A popular method for finding your Animals of the Heart is with animal oracle cards. While there are many fine decks, they are all limited in both the types and number of animals that they feature. Moreover, most decks are mammal-centric. Birds are usually represented by “Crow (or Raven),” “Eagle,” “Hawk,” “Hummingbird,” and “Owl.” Reptiles are limited to “Lizard,” “Snake,” and “Turtle.” Insects (and related others) are “Bee,” “Dragonfly,” and “Spider.”

Therefore, I would recommend a world-oriented deck since they will feature a wider range of animals. The methods that I suggest can work with most decks. Many popular decks tend to be North American specific, with a sprinkling of world animals. There are special themed decks which focus on Australian animals, birds, pets and other related topics. If you feel strongly about a certain grouping, then use those specialty decks.

To use the deck, shuffle the cards and deal seven cards. Study the animals and note your reactions. For example, you draw “Lizard,” what does that mean? I have only one deck out of the fifty that I own which features Tuatara, a lizard-like reptile. Therefore if an uncommon animal is calling to you, be prepared for a deeper investigation.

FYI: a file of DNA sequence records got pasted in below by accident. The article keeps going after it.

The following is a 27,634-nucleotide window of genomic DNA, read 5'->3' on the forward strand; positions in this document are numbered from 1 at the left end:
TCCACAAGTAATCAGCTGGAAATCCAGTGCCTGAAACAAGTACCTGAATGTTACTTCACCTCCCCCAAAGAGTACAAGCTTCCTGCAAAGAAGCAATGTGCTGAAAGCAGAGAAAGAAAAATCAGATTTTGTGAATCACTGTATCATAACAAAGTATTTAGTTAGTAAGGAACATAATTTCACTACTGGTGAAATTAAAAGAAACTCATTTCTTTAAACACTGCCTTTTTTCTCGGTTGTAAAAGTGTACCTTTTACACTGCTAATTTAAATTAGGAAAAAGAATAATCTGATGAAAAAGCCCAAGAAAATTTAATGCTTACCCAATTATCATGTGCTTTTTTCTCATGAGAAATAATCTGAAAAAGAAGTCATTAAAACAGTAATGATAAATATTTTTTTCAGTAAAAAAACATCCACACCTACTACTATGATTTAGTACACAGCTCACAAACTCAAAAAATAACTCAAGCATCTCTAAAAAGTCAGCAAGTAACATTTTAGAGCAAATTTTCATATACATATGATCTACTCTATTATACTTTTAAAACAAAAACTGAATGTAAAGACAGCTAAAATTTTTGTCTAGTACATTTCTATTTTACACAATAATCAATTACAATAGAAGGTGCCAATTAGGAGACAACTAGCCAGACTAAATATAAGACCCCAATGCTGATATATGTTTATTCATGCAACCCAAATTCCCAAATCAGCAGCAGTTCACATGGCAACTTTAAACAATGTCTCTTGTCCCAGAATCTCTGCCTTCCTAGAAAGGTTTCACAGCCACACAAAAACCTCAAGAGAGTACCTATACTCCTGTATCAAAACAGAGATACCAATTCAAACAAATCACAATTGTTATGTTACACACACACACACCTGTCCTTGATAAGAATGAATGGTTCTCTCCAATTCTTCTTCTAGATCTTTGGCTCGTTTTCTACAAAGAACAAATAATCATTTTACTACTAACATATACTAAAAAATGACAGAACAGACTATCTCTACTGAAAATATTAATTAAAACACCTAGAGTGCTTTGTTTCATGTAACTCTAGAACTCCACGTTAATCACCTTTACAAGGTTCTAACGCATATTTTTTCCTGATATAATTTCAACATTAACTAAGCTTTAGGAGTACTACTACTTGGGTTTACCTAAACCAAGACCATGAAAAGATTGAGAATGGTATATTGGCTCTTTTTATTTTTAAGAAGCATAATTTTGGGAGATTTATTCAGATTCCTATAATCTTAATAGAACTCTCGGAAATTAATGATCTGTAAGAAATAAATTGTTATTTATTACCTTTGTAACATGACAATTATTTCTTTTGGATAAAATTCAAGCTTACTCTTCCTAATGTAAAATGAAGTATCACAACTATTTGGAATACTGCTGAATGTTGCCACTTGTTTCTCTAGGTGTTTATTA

Read more at using animal oracle cards to discover your animals
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Thursday, July 28, 2016

Tarot of the Animal Lords: Freewriting

For freewriting, I chose I. The Magician, XI. Strength, and XVII. The Stars from the Tarot of the Animal Lords. I focused on them in order from The Magician to The Stars. (The Tarot of the Animal Lords refer to XVII. The Star as “Stars.”) As I was freewriting, I experienced each card differently. Then as I went from one card to the next, they flowed together as one. The Magician created the reality for Strength to perceive. From Strength comes the ability to receive spiritual guidance from The Star.

I. The Magician features a fox playing “find the bean” game on a toad stool. He is standing in a briar patch. Watching the fox is a scarlet tanager and a mouse. At first glance, the fox is an illusionist simply switching the bean around. As I pondered the adage, “The hand is quicker than the eye,” I perceived that the fox is also an alchemist. With his gestures, he weaves illusion into reality. As the mouse and bird watch, he weaves them into his new reality. Making the beans appear and disappear under the cups, he challenges his audience to ponder if there really is a boundary between reality and imagination.